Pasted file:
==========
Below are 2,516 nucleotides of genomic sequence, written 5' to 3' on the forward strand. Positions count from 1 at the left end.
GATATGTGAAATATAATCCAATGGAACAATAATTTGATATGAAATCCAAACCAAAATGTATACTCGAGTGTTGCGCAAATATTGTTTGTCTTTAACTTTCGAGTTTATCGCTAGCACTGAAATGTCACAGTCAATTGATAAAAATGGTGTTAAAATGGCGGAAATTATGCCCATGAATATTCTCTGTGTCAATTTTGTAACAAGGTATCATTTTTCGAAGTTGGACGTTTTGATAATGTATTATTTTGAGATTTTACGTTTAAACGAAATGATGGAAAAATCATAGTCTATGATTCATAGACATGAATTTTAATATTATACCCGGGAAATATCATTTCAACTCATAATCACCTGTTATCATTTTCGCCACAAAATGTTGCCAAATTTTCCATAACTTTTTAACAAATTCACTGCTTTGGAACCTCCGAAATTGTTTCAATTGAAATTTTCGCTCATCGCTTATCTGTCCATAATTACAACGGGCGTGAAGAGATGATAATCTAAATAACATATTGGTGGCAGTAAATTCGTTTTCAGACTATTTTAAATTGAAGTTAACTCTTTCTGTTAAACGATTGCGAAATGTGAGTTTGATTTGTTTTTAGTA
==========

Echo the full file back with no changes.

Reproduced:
Below are 2,516 nucleotides of genomic sequence, written 5' to 3' on the forward strand. Positions count from 1 at the left end.
GATATGTGAAATATAATCCAATGGAACAATAATTTGATATGAAATCCAAACCAAAATGTATACTCGAGTGTTGCGCAAATATTGTTTGTCTTTAACTTTCGAGTTTATCGCTAGCACTGAAATGTCACAGTCAATTGATAAAAATGGTGTTAAAATGGCGGAAATTATGCCCATGAATATTCTCTGTGTCAATTTTGTAACAAGGTATCATTTTTCGAAGTTGGACGTTTTGATAATGTATTATTTTGAGATTTTACGTTTAAACGAAATGATGGAAAAATCATAGTCTATGATTCATAGACATGAATTTTAATATTATACCCGGGAAATATCATTTCAACTCATAATCACCTGTTATCATTTTCGCCACAAAATGTTGCCAAATTTTCCATAACTTTTTAACAAATTCACTGCTTTGGAACCTCCGAAATTGTTTCAATTGAAATTTTCGCTCATCGCTTATCTGTCCATAATTACAACGGGCGTGAAGAGATGATAATCTAAATAACATATTGGTGGCAGTAAATTCGTTTTCAGACTATTTTAAATTGAAGTTAACTCTTTCTGTTAAACGATTGCGAAATGTGAGTTTGATTTGTTTTTAGTA